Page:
Actually, today was one of my best days this whole summer. Yesterday was too. I read. I napped. I practiced. I made our bed. I worked out. I cooked dinner. I enjoyed clean floors. Both days I did all that. None of those are things that I usually get to do. Never in a normal semester, and most of the time not even in the summer! And today, Steve bought me the first season of The Road to Avonlea! It was a big surprise! I think this is my first summer where I am actually relaxed and organized enough to enjoy a little time off. I mean, I've had time off before, but either spent it worrying about something, or putting off cleaning my house. Usually both.

A few days ago, I put my sweaters in the attic, and that changed everything. It freed up a shelf in my closet, (which then got to hold all my extra bath stuff, which made my bathroom use-able again, which made the downstairs bathroom not full of my makeup and toothbrush) AND freed up the floor of my other closet, which means my shoes are no longer all over the house, which means my hanging clothes are accessible, which means the important clothes are no longer on the living room banister waiting to be worn. I now have a living room that does not look like a closet, which makes it much easier to clean up the pet hair every other hour when it gets bad. (Okay, not really, but almost.) And since all that is done now, I have time to practice, read, and nap, like a normal person who doesn't have kids yet.

One shelf, one box of coats and sweaters in the attic, and my entire life has changed. It's wonderful. And my cherry tomato plant has three bunches of little green tomatoes on it now.

Anyway, I am perfectly content, but still rather itchy and bloated and old-looking today. I need to go take an allergy pill, and perhaps a glass of wine.

06 June 2009

A Poem for Saturday

The Good Little Girl
by A. A. Milne

It's funny how often they say to me, "Jane?
"Have you been a good girl?"
"Have you been a good girl?"
And when they have said it, they say it again,
"Have you been a good girl?"
"Have you been a good girl?"

I go to a party, I go out to tea,
I go to an aunt for a week at the sea,
I come back from school or from playing a game,
Wherever I come from, it's always the same:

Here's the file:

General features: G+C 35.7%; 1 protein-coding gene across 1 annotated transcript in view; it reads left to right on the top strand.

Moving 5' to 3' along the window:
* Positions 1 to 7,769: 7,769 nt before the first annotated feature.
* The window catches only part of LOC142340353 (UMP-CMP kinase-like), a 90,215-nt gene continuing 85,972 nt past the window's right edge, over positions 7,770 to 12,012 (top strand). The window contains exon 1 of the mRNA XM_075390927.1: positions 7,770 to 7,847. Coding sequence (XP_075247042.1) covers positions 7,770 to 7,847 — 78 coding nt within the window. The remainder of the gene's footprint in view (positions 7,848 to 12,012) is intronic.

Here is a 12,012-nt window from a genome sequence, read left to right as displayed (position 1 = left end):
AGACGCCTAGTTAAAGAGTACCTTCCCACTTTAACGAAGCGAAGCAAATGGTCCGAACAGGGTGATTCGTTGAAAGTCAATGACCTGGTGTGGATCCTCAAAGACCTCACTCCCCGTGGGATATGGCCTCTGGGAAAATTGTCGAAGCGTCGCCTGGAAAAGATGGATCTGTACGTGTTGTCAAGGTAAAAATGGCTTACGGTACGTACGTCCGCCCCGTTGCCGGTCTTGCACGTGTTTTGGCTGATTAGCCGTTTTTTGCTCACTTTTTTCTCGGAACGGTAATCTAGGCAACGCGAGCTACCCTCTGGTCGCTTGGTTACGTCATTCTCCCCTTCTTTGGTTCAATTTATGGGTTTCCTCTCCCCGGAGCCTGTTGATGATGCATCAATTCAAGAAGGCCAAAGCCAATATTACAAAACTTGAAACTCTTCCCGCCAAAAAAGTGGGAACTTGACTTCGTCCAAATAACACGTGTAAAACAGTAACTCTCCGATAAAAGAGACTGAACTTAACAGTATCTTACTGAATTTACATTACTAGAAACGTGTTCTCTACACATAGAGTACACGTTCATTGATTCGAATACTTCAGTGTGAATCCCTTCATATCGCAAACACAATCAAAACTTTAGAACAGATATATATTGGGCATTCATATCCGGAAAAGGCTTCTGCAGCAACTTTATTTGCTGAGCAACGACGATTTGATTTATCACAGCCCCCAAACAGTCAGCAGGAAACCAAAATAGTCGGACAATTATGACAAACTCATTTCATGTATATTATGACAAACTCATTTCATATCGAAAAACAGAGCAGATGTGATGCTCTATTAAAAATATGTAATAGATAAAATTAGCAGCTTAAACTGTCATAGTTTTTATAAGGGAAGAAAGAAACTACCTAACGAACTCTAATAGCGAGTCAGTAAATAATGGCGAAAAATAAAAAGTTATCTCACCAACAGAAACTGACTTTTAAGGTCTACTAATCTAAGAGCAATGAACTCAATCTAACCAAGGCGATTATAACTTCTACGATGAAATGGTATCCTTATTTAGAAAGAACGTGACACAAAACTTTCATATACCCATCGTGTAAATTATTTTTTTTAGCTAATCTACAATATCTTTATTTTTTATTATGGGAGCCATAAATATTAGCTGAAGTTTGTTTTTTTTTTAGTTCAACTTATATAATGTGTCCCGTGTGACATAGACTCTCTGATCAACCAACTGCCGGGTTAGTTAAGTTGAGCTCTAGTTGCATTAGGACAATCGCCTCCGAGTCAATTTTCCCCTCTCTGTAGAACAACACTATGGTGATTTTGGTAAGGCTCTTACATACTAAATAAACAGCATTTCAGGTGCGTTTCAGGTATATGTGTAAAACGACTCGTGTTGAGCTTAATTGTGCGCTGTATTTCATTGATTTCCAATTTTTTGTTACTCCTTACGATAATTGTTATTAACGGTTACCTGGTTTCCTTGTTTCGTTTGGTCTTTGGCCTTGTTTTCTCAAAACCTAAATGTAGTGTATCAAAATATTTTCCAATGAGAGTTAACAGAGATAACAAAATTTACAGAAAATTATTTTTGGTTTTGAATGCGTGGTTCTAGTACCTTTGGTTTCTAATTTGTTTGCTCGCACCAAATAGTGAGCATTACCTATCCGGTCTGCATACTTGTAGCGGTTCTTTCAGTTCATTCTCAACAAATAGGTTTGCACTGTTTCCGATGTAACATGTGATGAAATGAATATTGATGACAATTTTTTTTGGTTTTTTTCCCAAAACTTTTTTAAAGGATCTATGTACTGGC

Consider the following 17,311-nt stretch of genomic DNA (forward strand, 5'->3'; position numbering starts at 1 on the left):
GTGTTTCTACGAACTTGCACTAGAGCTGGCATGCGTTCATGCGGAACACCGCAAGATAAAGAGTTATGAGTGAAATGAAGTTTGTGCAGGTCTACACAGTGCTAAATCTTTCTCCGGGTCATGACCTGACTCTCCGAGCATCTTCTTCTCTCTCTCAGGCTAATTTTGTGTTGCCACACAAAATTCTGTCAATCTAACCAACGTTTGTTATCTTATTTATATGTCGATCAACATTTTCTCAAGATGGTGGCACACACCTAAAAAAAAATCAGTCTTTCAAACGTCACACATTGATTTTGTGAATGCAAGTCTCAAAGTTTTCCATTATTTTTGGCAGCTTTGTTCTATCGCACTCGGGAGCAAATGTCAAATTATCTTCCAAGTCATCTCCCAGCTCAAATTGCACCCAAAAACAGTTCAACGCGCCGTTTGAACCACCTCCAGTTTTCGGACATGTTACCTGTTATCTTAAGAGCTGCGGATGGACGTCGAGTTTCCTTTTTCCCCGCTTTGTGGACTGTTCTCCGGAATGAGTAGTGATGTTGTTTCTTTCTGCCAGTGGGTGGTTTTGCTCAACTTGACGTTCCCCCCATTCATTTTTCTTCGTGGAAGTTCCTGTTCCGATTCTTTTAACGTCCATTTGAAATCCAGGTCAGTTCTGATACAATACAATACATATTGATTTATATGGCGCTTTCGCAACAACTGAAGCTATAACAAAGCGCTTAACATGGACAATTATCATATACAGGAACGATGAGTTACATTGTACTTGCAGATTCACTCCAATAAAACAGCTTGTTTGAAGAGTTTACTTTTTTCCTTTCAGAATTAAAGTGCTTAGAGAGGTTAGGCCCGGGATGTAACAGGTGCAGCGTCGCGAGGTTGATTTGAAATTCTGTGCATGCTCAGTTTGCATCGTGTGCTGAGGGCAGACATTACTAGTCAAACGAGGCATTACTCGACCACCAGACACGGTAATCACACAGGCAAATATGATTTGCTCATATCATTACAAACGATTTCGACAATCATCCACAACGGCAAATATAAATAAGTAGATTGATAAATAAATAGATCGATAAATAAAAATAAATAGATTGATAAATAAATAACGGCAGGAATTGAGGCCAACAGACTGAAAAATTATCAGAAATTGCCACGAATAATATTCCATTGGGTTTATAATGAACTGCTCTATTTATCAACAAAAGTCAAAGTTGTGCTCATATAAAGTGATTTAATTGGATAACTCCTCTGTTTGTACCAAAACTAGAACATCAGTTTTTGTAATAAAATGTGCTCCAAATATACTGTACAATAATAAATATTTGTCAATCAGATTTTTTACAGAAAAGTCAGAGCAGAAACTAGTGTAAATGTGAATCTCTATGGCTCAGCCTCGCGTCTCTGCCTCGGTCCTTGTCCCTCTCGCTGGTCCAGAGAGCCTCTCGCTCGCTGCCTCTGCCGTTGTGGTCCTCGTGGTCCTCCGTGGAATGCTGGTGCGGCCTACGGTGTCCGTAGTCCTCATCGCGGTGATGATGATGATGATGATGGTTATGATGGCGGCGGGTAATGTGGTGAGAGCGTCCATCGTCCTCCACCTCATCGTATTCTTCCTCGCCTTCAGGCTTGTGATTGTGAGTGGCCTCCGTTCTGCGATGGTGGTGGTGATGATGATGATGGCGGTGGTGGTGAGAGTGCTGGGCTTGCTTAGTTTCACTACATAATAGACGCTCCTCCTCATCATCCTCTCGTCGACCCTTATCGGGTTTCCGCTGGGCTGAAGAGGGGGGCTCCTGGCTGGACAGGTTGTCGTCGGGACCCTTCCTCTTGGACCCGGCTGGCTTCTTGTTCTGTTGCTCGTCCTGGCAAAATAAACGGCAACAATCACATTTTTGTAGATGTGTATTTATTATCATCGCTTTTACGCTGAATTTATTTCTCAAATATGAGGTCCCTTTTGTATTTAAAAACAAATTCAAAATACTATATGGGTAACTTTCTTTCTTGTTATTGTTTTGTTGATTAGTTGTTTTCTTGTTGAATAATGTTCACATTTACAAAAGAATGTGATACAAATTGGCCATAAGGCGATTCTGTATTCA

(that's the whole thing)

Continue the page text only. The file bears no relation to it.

"Have you been a good girl, Jane?"

It's always the end of the loveliest day:
"Have you been a good girl?"
"Have you been a good girl?"
I went to the Zoo and they waited to say:
"Have you been a good girl?"
"Have you been a good girl?"

Well, what did they think that I went there to do?
And why should I want to be bad at the Zoo?
And should I be likely to say if I had?
So that's why it's funny of Mummy and Dad,
This asking and asking, in case I was bad,
"Have you been a good girl, Jane?"

04 June 2009

bigger than history

I always think I am over it, but sometimes I worry. A lot. I worry as if I can do anything about anything. I worry as if our God did not exist. Elisabeth Elliot once wrote a list, for a devotional I think, entitled "How to Make Yourself Miserable" and this was near the top:

"Worry every day about something. Don't let yourself get out of practice. It may not add a cubit to your stature but it might burn a few calories."

Our trip to Paris made me stop thinking about my usual old thoughts, and voila, I have started having new ones! But one thought that has been allowed to soak in is that worrying is wrong, not only because it is unkind to the people one lives with, and makes you complain-y and all that, it is also a huge insult to God, our God, who loved us and gave Himself for us.

"There is no one holy like the LORD; there is no one besides You; there is no Rock like our God. Do not keep talking so proudly, or let your mouth speak such arrogance, for the LORD is a God who knows, and by Him deeds are weighed."

~1 Samuel 2: 2 & 3